FARMVILLE, Va.--Dr. Francis Butler Simkins wrote with loving care of the life and the movement that surrounded turn-of-the-century "Pitchfork Ben" Tillman of South Carolina.
But, according to contemporary colleagues' tributes Wednesday, Dr. Simkins he and Tillman stood miles apart on speaking out.
Dr. Simkins, an Edgefield County, South Carolina, native, died Wednesday.
While Tillman did not hesitate to be outspoken, Simkins wrote of Tillman in one of several Southern history books that the late senator and governor:
"Despite avowals of frankness and simplicity, (he) craftily couched his accusations […] in such nebulous language that he usually managed to escape embarrassment when out-raged disputant called him to account."
The quotation comes from Dr. Simkins' 1944 book, "Pitchfork Ben Tillman--South Carolinian." According to Dr. Simkins colleagues in Columbia, S. C., Wednesday, however, Simkins himself was more direct than Tillman, his subject.
"The man was never afraid of expressing an opinion and had a big order of intellectual courage. He never hesitated to present his point of view," Charles E. Lee, director of the South Carolina Archives Department, said.
Mrs. Albert D. Oliphant, well known in her own right as writer of grade-school state history books, put it this way.
"Any one who has ever heard Dr. Simkins lecture would never forget his staccato, passionate utterings and his whimsical sense of humor. He was an individualist a non-conformist always amusing and absolutely fearless in what he said.
Dr. Daniel W, Hollis, professor of history at the University of South Carolina recalled Dr. Simkins like to get up at . 4:30 a.m. and work on his writings.
Calling him "The outstanding historian old South Carolina history," Dr. Hollis said, "He was sometimes irascible and liked to talk for effect." He said Simkins' "South Carolina During Reconstruction" is considered by historians the outstanding monograph in that field.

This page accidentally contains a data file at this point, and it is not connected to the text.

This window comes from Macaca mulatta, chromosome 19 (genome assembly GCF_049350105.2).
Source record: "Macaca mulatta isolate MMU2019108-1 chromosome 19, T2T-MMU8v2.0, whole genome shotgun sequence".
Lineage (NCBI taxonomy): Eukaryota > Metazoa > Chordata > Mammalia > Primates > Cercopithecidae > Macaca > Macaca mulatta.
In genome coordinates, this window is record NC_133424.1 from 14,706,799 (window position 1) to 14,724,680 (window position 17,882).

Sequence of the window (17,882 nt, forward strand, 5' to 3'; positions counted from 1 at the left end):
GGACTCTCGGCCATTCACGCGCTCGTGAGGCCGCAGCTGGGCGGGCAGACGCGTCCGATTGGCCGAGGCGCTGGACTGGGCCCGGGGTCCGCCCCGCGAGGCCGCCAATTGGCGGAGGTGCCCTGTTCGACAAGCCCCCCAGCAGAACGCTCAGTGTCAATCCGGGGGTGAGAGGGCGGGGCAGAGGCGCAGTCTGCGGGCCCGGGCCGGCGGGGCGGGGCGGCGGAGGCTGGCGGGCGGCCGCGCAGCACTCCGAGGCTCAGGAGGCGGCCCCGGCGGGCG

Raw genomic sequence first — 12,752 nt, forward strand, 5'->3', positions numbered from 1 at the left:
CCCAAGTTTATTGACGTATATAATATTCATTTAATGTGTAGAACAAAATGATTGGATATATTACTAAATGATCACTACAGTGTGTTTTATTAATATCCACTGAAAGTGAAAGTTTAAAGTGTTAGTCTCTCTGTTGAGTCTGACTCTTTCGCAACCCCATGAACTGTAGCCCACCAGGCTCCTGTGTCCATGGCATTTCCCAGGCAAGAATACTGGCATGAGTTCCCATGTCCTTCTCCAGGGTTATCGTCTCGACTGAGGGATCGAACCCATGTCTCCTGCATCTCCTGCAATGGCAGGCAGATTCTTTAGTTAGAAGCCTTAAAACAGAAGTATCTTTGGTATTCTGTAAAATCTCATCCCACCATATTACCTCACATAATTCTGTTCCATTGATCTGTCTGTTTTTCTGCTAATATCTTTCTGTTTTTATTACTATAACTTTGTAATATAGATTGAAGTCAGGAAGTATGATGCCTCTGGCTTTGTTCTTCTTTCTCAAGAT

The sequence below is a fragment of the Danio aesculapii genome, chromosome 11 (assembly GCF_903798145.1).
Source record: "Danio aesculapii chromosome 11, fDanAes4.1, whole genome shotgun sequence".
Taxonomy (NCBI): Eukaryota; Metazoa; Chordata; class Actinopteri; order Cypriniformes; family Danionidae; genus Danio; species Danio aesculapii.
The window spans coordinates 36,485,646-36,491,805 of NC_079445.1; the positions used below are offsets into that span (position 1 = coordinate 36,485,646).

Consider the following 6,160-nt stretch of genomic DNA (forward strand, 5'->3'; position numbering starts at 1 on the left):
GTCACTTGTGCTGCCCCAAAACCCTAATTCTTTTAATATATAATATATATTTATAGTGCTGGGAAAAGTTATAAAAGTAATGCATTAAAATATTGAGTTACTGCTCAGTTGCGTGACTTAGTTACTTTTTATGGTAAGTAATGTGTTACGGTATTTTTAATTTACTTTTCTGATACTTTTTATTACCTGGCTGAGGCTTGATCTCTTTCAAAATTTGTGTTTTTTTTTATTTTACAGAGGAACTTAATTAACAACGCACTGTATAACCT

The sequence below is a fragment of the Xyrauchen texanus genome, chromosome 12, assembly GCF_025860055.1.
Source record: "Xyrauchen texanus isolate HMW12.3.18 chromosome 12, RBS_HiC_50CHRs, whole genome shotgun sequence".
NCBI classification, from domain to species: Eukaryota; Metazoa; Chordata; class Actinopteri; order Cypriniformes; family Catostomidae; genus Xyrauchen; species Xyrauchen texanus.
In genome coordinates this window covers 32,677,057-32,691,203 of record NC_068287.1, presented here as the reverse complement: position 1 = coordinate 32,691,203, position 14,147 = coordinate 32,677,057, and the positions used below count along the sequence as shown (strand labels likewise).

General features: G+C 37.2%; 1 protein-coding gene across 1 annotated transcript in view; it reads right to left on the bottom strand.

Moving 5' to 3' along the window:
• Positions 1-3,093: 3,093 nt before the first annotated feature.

Funeral services for the nationally-known historian will be conducted in Farmville at 11:00 a.m. at St. John's Episcopal Church.
Dr. Simkins was a brother of Mrs. Clint T. Graydon of Columbia and had visited in Columbia frequently for social and research purposes. He was the son of the late Samuel McGowan Simkins and Sarah Lewis Simkins of Edgefield.
He was educated in the public school in Edgefield and at the University of South Carolina. He was awarded a doctorate by Columbia University, and his thesis was a book entitled "The Tillman Movement of South Carolina."
Dr. Simkins did extensive research on the history of the Negroes in Brazil with Dr. Gilberto Freyre in the early 1920's. He then collaborated with Dr. R. H. Woody on an authoritative study of reconstruction in South Carolina.
Later books by him included "Pitchfork Ben Tillman" (the life of Benjamin R. Tillman) "Women of the Confederacy" (with Dr. James H. Patton), "The South Old and New," a textbook history of Virginia and "The Everlasting South."
He was a former president of the Southern Historical Association and a frequent contributor to many historical journals.
Dr. Simkins had served as professor of history at Longwood College in Farmville for many years. He also had served on the staff of Randolph-Macon College and Louisiana State University, and he had lectured at historical symposiums throughout the nation.
Survivors are his widow, the former Margaret Lawrence; a son, Francis Butler Simkins, Jr.; two sisters, Mrs. Clint T. Graydon and Miss Jeanie Wardlaw Simkins of Columbia; a brother, J. Elliott Simkins Jr. of Columbia; two nephews, Augustus T. Graydon of Columbia and John Elliott Simkins Jr. of Tacoma, Wash., and two nieces, Mrs. Marvin L. McCrory and Mrs. John R. T. Major of Columbia.
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